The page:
Many Canadians pride themselves on being more multicultural and less suspicious of minorities than Americans, but new public opinion research being aired today in Montréal at a McGill Institute for the Study of Canada conference finds that Canadians are more likely than Americans to favour banning Muslim women from wearing their head scarfs in public places.
Université du Québec à Montréal political science professor Allison Harell presented a raft of results from a recent online survey of 1,600 Canadians and 1,800 Americans that tried to probe views related to the upswing of populism in the U.S., including attitudes towards the powers of government and the rights of minorities.
Perhaps not surprisingly, she found the familiar national traits of Canadian deference to public institutions and American suspicion of them borne out overall. “In general Americans are a little bit more fearful of government surveillance, they are a little bit more supportive of free-speech rights, regardless of the group, than Canadians are,” Harell said in an interview.
For instance, she found that 73 per cent of Canadians agree that “it should be illegal to say hateful things publicly about racial, ethnic and religious groups,” whereas only 55 per cent of Americans accepted limiting free speech when it turns hateful. Canadians are more inclined to accept the notion that career politicians, rather than “the people,” should make important policy decisions.
When it comes to issues around personal privacy and government surveillance, Harell’s research found that by far the majority of both Canadians and Americans don’t like the ideas of property being searched or telephone calls tapped without a warrant. But interestingly, and perhaps troublingly for a lot of Canadians, differences arise when it comes to opinion on policies directed at Muslims.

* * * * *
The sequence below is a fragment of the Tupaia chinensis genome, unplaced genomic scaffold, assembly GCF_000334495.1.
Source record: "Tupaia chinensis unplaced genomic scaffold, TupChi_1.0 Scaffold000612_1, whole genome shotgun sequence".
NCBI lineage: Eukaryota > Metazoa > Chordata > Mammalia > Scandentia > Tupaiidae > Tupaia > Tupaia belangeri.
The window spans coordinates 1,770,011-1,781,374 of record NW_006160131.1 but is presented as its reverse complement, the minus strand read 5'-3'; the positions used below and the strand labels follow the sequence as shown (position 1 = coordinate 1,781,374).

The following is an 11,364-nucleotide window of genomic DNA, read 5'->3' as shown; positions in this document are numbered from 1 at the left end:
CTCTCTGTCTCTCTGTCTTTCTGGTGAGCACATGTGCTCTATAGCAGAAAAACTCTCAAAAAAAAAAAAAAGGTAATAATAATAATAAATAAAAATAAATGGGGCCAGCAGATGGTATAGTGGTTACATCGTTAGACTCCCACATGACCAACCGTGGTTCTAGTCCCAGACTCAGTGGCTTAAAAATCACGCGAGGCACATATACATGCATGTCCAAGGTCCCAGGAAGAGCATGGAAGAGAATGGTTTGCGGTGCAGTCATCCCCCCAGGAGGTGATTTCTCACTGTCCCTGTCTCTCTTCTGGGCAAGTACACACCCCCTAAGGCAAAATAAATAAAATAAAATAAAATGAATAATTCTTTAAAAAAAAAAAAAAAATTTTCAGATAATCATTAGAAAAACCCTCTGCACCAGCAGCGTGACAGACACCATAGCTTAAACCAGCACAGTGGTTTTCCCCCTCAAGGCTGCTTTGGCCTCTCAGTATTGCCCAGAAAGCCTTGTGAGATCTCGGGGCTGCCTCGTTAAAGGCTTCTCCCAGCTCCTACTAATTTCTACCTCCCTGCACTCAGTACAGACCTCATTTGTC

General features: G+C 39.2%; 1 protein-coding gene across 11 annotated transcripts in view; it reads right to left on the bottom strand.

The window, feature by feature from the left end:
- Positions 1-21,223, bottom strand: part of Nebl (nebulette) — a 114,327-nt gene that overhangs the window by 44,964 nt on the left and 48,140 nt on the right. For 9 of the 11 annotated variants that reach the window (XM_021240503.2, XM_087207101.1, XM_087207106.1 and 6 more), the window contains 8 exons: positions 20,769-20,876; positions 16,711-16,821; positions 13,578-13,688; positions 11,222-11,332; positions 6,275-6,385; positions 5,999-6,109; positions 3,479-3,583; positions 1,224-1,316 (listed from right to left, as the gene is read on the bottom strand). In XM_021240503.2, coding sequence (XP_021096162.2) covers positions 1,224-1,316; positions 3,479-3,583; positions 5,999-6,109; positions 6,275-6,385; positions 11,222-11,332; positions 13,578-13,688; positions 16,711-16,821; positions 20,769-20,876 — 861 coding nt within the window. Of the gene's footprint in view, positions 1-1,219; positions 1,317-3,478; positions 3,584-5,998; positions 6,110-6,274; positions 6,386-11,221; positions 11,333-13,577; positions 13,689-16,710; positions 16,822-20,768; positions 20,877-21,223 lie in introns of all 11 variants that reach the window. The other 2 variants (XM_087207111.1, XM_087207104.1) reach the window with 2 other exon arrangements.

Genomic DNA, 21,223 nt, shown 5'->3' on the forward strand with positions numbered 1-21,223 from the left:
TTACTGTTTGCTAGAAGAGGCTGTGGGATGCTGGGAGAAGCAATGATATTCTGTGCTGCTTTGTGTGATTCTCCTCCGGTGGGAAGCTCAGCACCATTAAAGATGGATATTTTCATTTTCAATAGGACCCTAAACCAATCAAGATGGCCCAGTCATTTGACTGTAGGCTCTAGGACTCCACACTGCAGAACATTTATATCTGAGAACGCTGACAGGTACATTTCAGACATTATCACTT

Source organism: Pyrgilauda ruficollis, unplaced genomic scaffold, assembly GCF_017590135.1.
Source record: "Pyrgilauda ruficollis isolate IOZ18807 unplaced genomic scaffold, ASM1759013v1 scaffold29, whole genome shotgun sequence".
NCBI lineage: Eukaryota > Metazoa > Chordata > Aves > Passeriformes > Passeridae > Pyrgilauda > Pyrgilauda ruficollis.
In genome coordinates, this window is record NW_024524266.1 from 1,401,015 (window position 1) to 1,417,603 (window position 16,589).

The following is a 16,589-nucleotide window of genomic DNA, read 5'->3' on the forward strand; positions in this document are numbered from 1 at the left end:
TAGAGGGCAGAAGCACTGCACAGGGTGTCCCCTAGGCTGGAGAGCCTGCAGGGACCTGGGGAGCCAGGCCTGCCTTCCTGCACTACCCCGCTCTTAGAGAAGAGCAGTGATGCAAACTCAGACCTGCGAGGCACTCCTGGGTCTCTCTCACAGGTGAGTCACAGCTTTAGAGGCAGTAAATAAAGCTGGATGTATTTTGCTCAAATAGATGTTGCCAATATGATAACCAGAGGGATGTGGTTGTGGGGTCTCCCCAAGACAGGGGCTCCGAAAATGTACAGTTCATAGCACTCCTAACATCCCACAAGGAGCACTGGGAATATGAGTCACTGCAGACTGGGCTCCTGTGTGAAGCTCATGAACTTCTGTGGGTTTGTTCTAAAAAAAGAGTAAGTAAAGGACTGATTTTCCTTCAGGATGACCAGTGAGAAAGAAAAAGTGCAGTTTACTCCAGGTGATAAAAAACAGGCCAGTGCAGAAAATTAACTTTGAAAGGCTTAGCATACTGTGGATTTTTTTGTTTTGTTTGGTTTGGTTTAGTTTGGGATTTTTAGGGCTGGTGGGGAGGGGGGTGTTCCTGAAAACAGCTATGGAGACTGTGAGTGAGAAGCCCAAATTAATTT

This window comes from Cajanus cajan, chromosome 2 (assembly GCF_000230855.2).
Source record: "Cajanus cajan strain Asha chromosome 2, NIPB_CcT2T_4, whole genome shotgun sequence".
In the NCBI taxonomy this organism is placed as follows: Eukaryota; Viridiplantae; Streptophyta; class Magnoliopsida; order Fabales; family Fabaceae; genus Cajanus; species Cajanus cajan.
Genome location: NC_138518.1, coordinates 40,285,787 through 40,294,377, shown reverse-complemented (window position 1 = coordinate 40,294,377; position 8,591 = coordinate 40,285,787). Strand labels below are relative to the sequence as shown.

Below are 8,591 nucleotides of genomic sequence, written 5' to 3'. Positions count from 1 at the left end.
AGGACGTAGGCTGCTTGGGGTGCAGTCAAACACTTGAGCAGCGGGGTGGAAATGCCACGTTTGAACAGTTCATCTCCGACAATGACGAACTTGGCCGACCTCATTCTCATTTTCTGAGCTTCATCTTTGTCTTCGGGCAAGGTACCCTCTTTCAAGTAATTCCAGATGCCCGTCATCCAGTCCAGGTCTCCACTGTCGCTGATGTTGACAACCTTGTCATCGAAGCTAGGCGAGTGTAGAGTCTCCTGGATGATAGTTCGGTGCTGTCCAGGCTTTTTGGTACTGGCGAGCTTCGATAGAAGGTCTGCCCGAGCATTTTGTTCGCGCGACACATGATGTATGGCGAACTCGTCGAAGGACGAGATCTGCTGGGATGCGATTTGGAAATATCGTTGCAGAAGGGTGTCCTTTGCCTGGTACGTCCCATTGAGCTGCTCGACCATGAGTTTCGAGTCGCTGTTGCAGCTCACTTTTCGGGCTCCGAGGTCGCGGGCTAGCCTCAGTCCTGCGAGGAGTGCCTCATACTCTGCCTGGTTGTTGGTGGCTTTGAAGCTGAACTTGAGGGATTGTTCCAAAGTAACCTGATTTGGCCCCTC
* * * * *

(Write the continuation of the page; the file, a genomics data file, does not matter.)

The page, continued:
Among Canadians, 47 per cent would ban Muslim head scarfs in public, compared with just 30 per cent of Americans. As well, 51 per cent of Canadians like the idea of monitoring what happens in mosques, compared with 46 per cent of Americans.
Harell said she found the apparent contrast between Canadian and U.S. opinion on Muslims so striking that she dug into her data further to try to find the source of the differences. A key factor is sentiment in Quebec, where the so-called Charter of Values proposed by the Parti Quebecois would have forced provincial public servants to remove religious symbols like hijabs during work hours, had the PQ’s polarizing proposal not died when they lost the 2014 election to the Liberals.
According to Harell’s research, fully 66 per cent of Quebecers would ban head scarfs, compared with 38 per cent in the rest of Canada, while 67 per cent of Quebecers approve of monitoring mosques, far more than the 44 per cent of Canadians outside Quebec who share that opinion. Still, even with the Quebec respondents taken out of the mix, more Canadians than Americans would ban Muslim head scarfs in public places.
Canadians looking south at the U.S. debate over President Donald Trump’s proposed travel ban on visitors from seven Muslim-majority countries might assume that sort of idea would be inconceivable in Canada. And perhaps the political dynamic in Ottawa wouldn’t allow such a move to get any traction, but the public opinion climate, as Harell’s research suggests, might be more receptive than progressive Canadians like to imagine.